Buenos Aires, Argentina

After leaving Santiago, it was off to Buenos Aires for a week. Here, I stayed in one of my favourite hostels: Estoril. It was in a decent part of the city, had an absolutely incredible roof-top patio, and was filled with people who enjoyed adventure, the night life, and eating, but didn’t party at the hostel until 6AM–as with some other places.

In Buenos Aires, I did more walking then I have done in any other city. I think this is the only way that the population can remain slender in spite of what seems to be a steady diet of wine, steak, unbelievable amounts of cheese, coffee and chocolate-covered, dulce de leche-filled cookies (alfajores).

The Wikitravel article for the city was filled with great tips, and was so complete that many of the various barrios that constitute Buenos Aires had their own separate pages. During the time here, I was able to meet lots of super interesting folks. Naturally, another Canadian from Montreal who had been on a trip around South America for about 8 months, lots of Germans, and a British woman with ambitions to become a barrister, who introduced me to the Clipper Around the World Race, which I am going to apply to join in 2013-2014.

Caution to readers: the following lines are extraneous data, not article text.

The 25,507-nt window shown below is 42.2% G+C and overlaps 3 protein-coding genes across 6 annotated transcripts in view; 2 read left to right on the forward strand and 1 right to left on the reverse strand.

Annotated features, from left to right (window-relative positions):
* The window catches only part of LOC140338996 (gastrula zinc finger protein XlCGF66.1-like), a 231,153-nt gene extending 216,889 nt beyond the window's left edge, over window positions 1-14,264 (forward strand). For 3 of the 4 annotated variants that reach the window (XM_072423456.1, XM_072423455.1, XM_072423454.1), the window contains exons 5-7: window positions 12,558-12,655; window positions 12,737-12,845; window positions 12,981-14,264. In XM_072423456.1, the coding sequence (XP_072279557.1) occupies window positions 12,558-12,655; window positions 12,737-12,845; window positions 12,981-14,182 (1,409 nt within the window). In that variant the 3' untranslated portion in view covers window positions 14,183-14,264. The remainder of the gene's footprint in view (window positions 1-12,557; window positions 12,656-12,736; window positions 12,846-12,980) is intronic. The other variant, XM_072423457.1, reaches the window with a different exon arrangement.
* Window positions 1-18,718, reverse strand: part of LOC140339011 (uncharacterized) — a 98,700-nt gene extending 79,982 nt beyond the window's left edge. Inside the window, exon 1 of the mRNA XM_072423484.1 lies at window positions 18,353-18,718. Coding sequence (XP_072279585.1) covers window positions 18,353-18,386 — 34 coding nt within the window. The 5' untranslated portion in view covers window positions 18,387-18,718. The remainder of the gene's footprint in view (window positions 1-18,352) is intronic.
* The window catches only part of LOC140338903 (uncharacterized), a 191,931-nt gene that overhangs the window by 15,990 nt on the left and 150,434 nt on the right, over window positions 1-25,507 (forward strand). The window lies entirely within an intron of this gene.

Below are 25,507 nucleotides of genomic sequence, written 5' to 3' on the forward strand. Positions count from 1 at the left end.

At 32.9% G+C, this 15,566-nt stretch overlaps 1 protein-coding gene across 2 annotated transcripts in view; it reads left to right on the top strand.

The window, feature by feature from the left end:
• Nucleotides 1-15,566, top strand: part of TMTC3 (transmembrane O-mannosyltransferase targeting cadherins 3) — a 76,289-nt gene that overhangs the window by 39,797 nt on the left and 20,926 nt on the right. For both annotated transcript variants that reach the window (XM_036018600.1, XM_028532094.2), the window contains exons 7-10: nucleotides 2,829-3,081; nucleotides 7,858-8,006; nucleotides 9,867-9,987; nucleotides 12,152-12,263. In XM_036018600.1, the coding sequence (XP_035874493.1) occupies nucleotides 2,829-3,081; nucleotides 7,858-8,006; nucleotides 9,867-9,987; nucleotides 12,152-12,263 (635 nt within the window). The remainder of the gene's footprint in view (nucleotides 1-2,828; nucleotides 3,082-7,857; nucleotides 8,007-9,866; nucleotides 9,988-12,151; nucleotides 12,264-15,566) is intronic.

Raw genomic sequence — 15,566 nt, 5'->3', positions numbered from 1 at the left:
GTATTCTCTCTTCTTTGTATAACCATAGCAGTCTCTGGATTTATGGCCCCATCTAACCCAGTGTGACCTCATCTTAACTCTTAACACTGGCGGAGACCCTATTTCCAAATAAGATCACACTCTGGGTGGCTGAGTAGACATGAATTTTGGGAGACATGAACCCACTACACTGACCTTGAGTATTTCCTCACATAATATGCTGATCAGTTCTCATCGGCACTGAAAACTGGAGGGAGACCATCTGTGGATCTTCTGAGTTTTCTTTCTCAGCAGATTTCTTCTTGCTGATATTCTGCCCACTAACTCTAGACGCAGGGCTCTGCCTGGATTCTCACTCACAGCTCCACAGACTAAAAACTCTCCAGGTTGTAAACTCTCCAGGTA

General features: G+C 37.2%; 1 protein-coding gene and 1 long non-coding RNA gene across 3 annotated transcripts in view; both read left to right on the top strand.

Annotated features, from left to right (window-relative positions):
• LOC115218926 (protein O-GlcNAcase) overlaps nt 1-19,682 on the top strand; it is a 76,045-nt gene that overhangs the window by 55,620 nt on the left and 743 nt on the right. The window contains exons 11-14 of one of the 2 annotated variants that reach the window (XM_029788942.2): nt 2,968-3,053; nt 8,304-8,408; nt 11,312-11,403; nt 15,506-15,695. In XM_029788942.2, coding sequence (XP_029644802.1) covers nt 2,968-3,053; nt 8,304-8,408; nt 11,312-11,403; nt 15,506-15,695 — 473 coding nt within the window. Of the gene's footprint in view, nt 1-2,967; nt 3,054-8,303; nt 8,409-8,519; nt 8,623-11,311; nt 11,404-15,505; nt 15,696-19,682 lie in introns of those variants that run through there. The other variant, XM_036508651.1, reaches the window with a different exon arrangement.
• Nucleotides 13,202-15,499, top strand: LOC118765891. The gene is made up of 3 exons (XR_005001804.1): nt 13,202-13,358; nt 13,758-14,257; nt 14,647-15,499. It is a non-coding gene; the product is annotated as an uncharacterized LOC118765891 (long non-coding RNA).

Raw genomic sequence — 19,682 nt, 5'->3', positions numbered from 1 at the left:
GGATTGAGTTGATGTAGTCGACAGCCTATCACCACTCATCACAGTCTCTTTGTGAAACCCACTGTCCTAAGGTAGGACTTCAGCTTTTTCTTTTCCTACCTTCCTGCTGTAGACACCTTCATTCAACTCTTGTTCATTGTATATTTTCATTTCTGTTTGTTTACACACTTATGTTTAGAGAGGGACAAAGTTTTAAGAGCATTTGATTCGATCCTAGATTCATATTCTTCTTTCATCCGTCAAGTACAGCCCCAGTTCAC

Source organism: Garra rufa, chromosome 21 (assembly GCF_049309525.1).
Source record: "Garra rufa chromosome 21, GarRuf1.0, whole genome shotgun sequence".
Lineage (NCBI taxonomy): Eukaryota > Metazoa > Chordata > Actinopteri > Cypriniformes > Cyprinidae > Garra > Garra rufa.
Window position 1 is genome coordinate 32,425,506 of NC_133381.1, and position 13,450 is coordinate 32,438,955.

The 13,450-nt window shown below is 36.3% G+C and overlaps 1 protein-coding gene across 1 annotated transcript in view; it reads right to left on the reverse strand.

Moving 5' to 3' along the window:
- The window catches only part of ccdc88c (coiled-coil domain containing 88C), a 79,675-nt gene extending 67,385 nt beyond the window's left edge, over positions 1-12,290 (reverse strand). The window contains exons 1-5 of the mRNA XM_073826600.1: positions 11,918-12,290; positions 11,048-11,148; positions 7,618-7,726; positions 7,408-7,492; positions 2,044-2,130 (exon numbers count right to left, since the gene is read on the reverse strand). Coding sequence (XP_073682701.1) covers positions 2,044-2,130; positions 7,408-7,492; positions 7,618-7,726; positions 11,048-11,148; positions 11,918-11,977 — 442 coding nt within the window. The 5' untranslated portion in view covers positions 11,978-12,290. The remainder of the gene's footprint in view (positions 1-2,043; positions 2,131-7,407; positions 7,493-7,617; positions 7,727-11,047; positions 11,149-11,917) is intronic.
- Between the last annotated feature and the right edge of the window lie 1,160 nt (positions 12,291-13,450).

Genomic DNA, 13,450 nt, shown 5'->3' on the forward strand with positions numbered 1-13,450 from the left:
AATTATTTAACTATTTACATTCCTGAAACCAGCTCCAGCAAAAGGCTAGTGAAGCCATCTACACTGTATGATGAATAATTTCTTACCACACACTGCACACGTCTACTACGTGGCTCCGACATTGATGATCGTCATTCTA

I could, of course, stay in hotels, but one of the greatest things about staying in hostels is the new relationships that emerge–rare in hotels–and the exchange of ideas that occurs when you’re sharing drinks, meals, and bedrooms. One of the events I got to see with others from the hostel was La Bomba de Tiempo (time bomb), an incredible and improvised percussion concert that featured a couple of separate musical guests on guitar and bass.

After a few days in Buenos Aires, I felt pretty comfortable in the city, had picked up a bit of useful Spanish, and was able to go running in the lovely park that stretches for ages along the harbour. I also decided to take a day trip across the harbour to Colonia in Uruguay, finally filling up the last empty page of my passport.